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Unveiling Arab and Muslim Holocaust Denial
Posted By Elad Uzan On April 19, 2013 @ 12:15 am In Daily Mailer,FrontPage | 20 Comments
On January 27, the world marked the International Holocaust Remembrance Day, and so did the state of Israel last week. The UN General Assembly decision to designate a unique date for the commemoration of the Holocaust declares, in its first practical section, that it “Rejects any denial of the Holocaust as an historical event, either in full or part.” It also reaffirms “that the Holocaust, which resulted in the murder of one third of the Jewish people, along with countless members of other minorities, will forever be a warning to all people of the dangers of hatred, bigotry, racism and prejudice.” Regrettably, it seems that some of the world’s population has yet to internalized this simple message.
A proper figure to start the discussion with is Roger Garaudy, one of the major Holocaust deniers in recent decades, who has recently died. In 1996 Garaudy published his notorious book The Founding Myths of Modern Israel with the infamous La Vieille Taupe (The Old Mole) publishing house, after it was rejected by other publishers. This publishing house was, as we know, engaged in the publication of anti-Semitic texts. In his book, Garaudy attacks some of the events and founding myths of Jewish history, to wit: he denies the affinity between the Jews and the land of Israel, while he describes the biblical conqueror of Can’an, Yehoshua bin Nun, as “the father of ethnic cleansing.” The second part of the book deals with the Nuremberg trials, where the Nazis are depicted as victims, and later outlines the “myth” of the Holocaust and the extermination of millions of Jews in the gas chambers. In the third part, he presents analysis with a neo-Marxist anti-Semitic theory on how the Jews control the world with their money.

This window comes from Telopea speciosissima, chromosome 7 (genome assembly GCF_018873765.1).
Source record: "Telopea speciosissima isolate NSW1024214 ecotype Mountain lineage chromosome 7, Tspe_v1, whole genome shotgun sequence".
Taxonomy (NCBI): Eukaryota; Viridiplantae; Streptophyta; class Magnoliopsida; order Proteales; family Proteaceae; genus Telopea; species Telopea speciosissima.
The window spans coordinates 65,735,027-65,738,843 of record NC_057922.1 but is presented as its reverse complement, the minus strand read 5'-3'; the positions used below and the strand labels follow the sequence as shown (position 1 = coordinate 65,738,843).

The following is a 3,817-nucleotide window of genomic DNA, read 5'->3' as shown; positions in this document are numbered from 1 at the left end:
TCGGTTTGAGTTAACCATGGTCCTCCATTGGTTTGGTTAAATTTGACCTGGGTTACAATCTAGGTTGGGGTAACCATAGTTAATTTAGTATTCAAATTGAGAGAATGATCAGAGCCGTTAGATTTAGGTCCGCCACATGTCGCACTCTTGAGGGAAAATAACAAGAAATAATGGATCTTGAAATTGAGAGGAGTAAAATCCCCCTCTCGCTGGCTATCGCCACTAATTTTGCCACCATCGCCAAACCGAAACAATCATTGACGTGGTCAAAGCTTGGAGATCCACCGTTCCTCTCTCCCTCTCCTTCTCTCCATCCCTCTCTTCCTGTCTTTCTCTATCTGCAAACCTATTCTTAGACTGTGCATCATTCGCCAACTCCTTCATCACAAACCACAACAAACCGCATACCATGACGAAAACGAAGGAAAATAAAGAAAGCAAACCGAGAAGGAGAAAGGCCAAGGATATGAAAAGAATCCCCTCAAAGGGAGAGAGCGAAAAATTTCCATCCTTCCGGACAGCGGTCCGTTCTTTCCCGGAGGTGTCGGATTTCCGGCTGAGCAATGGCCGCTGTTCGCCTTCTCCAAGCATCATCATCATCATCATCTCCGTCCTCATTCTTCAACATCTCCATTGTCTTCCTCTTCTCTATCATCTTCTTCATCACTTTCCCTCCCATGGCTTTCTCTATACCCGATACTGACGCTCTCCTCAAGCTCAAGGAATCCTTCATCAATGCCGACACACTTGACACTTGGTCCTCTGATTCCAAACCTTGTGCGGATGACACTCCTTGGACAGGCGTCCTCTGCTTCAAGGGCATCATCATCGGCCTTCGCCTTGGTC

That the holocaust is a “founding myth” of Israel, and thus that its “falsification” would make Israel illegitimate, is common in the Arab world, and on the anti-Semitic far-left and far-right. After the establishment of Israel, there was a widespread tendency to entwine the Holocaust issue with the question of the settlement of the Land of Israel: i.e., to imply (falsely) that the creation of Israel was not due to any political or legal right the Jews had to a state, nor due to any historical justification such as the Jews’ millennia-long desire to return to the Land of Israel, but merely a compensation for the Holocaust. As a reaction to this thesis, there is a growing tendency to underestimate, minimize, blur and soften the terms and historical events related to the Holocaust in Arab discourse, as a way to undermine the legitimacy of Israel.
Arabic, as we know, is a very rich language, and one can surely assume that there might have been an appropriate term to describe the tragedy of the Jewish people. Notwithstanding, the Arab expression to commemorate the Holocaust is Atz’thad, ((اضطهاد, namely, “persecution” or “oppression.” Palestinians have also created a terminological comparison between the Holocaust and the creation of the state of Israel, an event they call a “catastrophe” (Nakba, (نكبة . Thus, “Holocaust and Heroism” (shoah ve’gvura, `שואה וגבורה), the common expression to describe the Holocaust and the resistance to the Nazis by the Jews in the Jewish discourse, is transformed in the Palestinian discussion into “catastrophe and resistance ” (in Arabic, Nakba and Muqawama). The poet Mahmoud Darwish went even further, describing the Palestinians who “[r]ose from the ashes of sorrow and doom [...] and revive a nation full of life and hope” (emphasis added).
While the death of Garaudy and his abominable deeds were ignored in the Israeli and international discourse, the Arab and Muslim world was in an uproar, and a lively, comprehensive discussion followed: Palestinian historian Abdel Kader Yassin issued a call for the establishment of a research fund in the name of the man. According to him, “The Arabs have to invest [money] and redirect resources in order to continue the path of Garaudy” (El Youm El Sabea, Egypt, 20.06.2012). A valued publicist at Aljarida stressed: “Garaudy did not commit a crime, but simply said that the number of Jews who lived in Europe during World War II never occurred to 3.5 million, so where did they come about six million – those that Israel establishes the myth of the Holocaust about? It’s a simple question supported by scientific evidence” (Aljarida, Kuwait, 17.06.2012). In the city of al-Bireh, near Ramallah, a call was posted during a conference for the participants to benefit from Garaudy’s meditations in which he “succeeded in undermining the Zionist myths.” (Ma’an News Agency, 28/06/2012).